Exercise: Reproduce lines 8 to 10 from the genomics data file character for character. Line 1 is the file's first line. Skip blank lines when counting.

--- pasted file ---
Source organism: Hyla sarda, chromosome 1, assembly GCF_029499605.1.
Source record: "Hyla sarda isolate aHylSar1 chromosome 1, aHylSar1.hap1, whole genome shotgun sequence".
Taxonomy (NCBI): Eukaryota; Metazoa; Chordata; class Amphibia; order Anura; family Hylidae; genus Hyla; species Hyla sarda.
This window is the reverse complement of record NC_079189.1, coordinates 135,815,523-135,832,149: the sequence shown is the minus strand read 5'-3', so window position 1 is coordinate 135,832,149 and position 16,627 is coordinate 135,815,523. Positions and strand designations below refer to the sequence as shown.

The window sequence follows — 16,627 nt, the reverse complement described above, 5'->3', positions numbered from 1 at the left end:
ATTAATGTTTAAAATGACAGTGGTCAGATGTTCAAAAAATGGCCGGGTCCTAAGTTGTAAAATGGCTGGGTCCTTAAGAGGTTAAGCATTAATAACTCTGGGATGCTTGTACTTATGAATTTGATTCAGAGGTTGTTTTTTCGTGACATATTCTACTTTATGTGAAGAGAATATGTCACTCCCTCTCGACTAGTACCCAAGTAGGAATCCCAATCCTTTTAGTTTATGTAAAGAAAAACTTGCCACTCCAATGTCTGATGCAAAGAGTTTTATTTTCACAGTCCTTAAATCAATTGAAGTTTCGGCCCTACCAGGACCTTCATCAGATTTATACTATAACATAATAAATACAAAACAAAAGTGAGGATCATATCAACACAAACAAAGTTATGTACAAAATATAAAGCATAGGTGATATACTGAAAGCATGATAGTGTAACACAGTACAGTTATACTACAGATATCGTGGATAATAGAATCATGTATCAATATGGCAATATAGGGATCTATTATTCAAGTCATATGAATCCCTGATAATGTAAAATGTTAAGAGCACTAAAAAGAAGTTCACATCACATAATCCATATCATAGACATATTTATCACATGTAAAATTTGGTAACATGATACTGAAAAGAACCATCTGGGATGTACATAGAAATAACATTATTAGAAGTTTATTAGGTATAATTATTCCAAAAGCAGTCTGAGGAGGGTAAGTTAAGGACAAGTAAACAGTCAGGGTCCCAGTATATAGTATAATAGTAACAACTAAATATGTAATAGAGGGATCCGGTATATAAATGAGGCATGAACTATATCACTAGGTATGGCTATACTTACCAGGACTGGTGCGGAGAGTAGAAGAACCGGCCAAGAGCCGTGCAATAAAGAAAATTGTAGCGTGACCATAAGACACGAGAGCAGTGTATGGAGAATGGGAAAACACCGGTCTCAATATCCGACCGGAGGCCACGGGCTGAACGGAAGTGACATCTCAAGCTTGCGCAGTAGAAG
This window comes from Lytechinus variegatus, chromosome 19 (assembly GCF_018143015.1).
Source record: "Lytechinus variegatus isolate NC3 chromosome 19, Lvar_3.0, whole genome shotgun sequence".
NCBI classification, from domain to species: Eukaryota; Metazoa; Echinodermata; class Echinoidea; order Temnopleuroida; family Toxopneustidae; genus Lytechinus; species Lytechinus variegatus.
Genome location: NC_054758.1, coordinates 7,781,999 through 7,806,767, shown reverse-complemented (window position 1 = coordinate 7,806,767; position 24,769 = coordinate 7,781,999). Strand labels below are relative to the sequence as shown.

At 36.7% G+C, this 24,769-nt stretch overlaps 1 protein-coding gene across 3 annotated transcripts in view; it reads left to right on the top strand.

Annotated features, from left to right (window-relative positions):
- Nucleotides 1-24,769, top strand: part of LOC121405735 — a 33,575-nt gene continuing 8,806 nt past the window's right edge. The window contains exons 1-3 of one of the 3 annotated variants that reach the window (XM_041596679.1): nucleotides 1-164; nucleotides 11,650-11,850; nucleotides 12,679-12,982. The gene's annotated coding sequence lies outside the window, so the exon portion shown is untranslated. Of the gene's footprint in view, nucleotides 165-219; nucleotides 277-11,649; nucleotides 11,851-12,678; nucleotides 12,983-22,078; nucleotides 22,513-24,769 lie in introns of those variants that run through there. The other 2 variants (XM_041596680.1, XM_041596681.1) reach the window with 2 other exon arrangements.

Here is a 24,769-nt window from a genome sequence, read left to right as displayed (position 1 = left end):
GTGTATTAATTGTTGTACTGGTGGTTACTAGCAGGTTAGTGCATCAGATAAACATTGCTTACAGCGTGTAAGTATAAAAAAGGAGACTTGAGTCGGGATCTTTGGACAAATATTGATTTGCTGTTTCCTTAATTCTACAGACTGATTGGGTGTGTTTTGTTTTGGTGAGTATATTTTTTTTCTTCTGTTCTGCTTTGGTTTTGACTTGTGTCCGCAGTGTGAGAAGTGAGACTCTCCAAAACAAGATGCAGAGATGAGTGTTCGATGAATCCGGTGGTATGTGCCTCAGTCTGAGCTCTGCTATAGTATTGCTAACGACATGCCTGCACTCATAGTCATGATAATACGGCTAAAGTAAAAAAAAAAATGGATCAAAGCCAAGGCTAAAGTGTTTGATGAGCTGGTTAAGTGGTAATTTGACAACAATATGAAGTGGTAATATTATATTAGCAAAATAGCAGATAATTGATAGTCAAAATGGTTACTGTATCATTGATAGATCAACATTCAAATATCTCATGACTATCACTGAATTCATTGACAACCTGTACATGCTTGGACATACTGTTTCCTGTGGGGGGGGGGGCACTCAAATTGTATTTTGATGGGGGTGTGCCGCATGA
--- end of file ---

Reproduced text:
Source record: "Lytechinus variegatus isolate NC3 chromosome 19, Lvar_3.0, whole genome shotgun sequence".
NCBI classification, from domain to species: Eukaryota; Metazoa; Echinodermata; class Echinoidea; order Temnopleuroida; family Toxopneustidae; genus Lytechinus; species Lytechinus variegatus.
Genome location: NC_054758.1, coordinates 7,781,999 through 7,806,767, shown reverse-complemented (window position 1 = coordinate 7,806,767; position 24,769 = coordinate 7,781,999). Strand labels below are relative to the sequence as shown.